Can the Left and Right Find Common Ground on Common Core and High-Stakes Testing?
Yes, but ask a few important questions before you decide which team you're on.
April 15, 2013 - 2:30 pm
But parents and educators (education activists in particular) diverge when it comes to whose interests are at stake. While parents are concerned first and foremost about their children, teachers also have an interest — for better or worse — in preserving their careers and the monopoly of the public schools.
Slekar, the former teacher from Pennsylvania, explained,
Look, learning to write for a low-paid temp worker so that you get the right score so that a teacher and school won’t get punished is not the learning I want for my child or any child in any public school. This is not the promise of public education and this is not accountability. This is fear, intimidation, and blame, and I will not let my children take part in it anymore. No more false labels of “failing,” “below basic,” “needs improvement.” This is the language imposed on us by standardized tests and pushed by the reform movement. It is meant to destroy powerful public schooling and relegate most children to menial jobs in a dead-end economy that only creates wealth for the powerful. No more. [emphasis added]
Note the concern that the school will be “punished” and that the testing will “destroy powerful public schooling.” Preserving the “powerful” system seems to be an equivalent goal to desiring a good education for his son.
While most parents are primarily concerned about their individual children and making sure they get a good education, those in the “Opt-Out” movement see high-stakes testing and the Common Core as part of a diabolical plan aimed at destroying public education, their profession, and even “democracy” itself. [Obligatory reminder that our form of government is a constitutional republic, not a democracy.]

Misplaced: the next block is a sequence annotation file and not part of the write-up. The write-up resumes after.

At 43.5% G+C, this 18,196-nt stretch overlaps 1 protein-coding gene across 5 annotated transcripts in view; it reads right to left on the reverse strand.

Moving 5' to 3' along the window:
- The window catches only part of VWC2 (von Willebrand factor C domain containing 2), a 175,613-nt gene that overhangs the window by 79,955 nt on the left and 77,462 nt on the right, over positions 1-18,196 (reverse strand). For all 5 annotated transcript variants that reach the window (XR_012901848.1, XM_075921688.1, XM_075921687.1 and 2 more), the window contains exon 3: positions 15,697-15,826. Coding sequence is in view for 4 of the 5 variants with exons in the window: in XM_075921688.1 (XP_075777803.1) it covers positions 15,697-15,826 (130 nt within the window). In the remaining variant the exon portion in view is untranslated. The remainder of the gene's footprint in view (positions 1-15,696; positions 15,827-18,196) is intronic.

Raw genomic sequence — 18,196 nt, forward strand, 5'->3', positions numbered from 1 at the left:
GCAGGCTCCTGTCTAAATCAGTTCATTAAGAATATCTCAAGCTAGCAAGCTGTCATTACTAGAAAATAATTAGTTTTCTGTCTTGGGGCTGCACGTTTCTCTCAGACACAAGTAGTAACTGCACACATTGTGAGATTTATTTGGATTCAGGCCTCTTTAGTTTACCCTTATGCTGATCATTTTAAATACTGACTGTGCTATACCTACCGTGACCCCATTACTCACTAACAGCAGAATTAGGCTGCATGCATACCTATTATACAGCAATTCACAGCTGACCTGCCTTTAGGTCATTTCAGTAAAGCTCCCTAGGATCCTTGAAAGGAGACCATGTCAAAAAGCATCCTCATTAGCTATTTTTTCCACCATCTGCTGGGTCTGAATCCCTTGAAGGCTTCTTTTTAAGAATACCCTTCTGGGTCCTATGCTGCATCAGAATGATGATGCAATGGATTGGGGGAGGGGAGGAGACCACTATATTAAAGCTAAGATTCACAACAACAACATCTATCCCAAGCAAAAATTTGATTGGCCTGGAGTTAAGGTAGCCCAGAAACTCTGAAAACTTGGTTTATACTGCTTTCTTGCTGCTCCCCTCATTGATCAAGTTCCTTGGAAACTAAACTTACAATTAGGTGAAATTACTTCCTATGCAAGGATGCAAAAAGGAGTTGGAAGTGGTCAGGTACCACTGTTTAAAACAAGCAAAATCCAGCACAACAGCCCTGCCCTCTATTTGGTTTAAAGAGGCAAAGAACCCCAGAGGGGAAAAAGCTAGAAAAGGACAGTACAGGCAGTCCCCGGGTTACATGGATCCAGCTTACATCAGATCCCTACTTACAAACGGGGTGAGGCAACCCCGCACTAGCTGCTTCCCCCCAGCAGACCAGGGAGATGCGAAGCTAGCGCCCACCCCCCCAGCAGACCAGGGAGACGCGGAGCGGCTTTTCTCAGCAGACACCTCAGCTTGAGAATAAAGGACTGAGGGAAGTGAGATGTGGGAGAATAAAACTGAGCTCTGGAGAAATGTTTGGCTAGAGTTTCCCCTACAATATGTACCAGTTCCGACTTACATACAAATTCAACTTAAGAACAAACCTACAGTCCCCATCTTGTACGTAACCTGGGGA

This is a conspiracy of Bilderberg or Trilateral Commission proportions — and, by the way, the billionaire corporate enemies are all connected.
Former assistant secretary of education and early endorser of No Child Left Behind Diane Ravitch told NPR that,
I came to the conclusion … that No Child Left Behind has turned into a timetable for the destruction of American public education. I had never imagined that the test would someday be turned into a blunt instrument to close schools — or to say whether teachers are good teachers or not.
Peggy Robertson, a United Opt Out activist, speaking at the Occupy the DOE rally, insisted that teachers need no outside accountability and can be trusted to determine if their students are progressing:
We do not need these tests. Teachers already know how to assess their learners. We are professionals. We are reflective practitioners. Mainstream media, end the mass amnesia. Tell the people that teachers already know how to assess their learners.